When they finally find their aunt in the cave, she explains that as soon as she found out who Olaf was she immediately agreed to his plan out of fear. Then at the first opportunity, she left them a note and made her escape. Thankfully, Count Olaf is TERRIBLE at checking out of windows, allowing Aunt Josephine to beat a hasty getaway on her recreational watercraft.
The kids question why she didn’t take them with her or protect them. It’s because she’s scared of Olaf. Even though Violet and Klaus point out that she can just come with them and tell Mr. Poe the truth, therefore getting Olaf arrested and put behind bars. Violet then argues that they’ve been afraid this entire time. But they still managed to get over it, including giving themselves allergic reactions, stealing a sailboat, and sailing in the midst of a hurricane to escape. This is where Klaus points out that the cave is for sale, which means that REAL ESTATE AGENTS will be coming to the cave. Josephine agrees to leave instantly.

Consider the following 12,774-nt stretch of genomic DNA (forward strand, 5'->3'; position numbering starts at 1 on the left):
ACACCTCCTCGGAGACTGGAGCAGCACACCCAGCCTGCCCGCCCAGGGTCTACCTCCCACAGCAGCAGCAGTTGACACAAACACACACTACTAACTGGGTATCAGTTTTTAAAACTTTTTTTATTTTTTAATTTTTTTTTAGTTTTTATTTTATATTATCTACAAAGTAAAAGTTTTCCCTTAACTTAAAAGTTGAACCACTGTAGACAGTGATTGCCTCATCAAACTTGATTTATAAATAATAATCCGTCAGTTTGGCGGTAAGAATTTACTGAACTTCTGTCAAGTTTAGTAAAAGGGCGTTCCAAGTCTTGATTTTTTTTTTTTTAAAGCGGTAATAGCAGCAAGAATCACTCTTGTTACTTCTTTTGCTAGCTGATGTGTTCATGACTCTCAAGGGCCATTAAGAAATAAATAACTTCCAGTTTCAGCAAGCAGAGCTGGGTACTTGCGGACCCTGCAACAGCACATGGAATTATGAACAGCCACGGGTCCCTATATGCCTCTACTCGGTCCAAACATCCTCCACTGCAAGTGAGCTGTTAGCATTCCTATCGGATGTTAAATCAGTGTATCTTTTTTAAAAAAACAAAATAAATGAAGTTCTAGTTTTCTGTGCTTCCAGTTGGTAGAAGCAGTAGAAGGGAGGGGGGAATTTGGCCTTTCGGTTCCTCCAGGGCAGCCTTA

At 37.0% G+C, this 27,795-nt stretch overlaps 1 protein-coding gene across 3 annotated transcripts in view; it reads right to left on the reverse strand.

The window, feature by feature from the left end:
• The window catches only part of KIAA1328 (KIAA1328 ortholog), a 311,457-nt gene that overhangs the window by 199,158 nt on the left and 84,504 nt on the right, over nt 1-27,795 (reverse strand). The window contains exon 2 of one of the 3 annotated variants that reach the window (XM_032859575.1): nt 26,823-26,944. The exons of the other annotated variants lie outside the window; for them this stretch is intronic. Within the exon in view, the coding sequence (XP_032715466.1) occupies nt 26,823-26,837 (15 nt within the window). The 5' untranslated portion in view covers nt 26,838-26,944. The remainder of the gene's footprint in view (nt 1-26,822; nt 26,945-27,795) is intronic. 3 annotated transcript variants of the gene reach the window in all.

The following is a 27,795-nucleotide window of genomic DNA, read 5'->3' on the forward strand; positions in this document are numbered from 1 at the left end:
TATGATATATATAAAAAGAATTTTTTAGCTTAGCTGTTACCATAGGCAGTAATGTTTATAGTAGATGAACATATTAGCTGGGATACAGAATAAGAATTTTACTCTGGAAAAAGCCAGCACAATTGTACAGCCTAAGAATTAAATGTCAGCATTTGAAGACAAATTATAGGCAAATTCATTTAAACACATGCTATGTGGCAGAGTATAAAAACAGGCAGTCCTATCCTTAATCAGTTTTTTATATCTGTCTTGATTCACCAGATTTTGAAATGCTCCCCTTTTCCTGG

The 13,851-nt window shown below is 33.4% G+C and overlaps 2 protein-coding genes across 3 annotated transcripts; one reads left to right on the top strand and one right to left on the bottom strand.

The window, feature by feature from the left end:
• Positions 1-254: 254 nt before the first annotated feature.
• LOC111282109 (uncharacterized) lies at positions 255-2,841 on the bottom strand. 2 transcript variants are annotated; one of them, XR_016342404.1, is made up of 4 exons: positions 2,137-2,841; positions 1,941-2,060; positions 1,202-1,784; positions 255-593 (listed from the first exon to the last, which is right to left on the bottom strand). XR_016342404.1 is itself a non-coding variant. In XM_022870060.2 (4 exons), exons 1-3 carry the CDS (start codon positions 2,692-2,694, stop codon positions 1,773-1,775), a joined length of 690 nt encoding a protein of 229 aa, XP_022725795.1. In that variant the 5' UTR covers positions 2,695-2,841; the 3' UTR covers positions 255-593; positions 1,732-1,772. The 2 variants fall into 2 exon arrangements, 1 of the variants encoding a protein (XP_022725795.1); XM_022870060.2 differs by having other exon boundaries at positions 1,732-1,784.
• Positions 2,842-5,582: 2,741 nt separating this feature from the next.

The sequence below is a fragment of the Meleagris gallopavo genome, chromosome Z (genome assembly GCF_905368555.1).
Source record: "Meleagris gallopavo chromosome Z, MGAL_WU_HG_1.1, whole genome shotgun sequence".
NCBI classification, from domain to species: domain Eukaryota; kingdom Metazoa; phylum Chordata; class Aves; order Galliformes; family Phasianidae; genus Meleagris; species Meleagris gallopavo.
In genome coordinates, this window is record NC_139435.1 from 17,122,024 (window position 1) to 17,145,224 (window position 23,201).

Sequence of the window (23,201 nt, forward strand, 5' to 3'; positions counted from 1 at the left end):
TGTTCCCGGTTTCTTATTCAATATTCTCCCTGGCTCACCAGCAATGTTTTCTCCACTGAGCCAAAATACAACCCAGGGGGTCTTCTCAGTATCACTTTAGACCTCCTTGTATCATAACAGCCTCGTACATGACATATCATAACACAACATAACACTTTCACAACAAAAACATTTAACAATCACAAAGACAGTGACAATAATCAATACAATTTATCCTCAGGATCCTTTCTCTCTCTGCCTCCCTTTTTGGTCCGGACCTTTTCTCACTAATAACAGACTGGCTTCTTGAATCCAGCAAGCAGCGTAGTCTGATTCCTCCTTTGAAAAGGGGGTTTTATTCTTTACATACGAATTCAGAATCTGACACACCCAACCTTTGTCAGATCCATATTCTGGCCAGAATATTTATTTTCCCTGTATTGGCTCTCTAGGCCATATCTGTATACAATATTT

In the boat, Klaus shows Josephine the photograph and tries to get answers. But before she can tell them anything substantial, Josephine realizes they’re in the territory of the Lachrymose leeches. And as it turns out, she’d recently eaten a banana just before leaving. (You’d think this is something a woman plagued by her husband’s death in this exact matter would remember. But I guess real estate agents are just too scary for her.) In any case, the leeches start attacking the boat, smelling the food.
After some concentration — and absolutely no help from Aunt Josephine — Violet comes up with the idea to sound a fire alarm of sorts. For that they’d need something to burn while they bang on a bucket. She asks for Josephine’s scarf. But they just need something to light it. Klaus comes up with the idea to use his binoculars to catch the light from the lighthouse. But it doesn’t work. They need something else.
In a case of incredible dramatic irony, his own father comes through, his binoculars reflecting the light straight into Klaus’ pair, allowing them to set the scarf afire. Violet tries to use it to signal the very plane carrying their parents just as the older Baudelaires agree to lend a hand. Unfortunately they spot a ferry sailing toward the boat… and their plane’s engine sputters out, causing them to brace for a rough landing.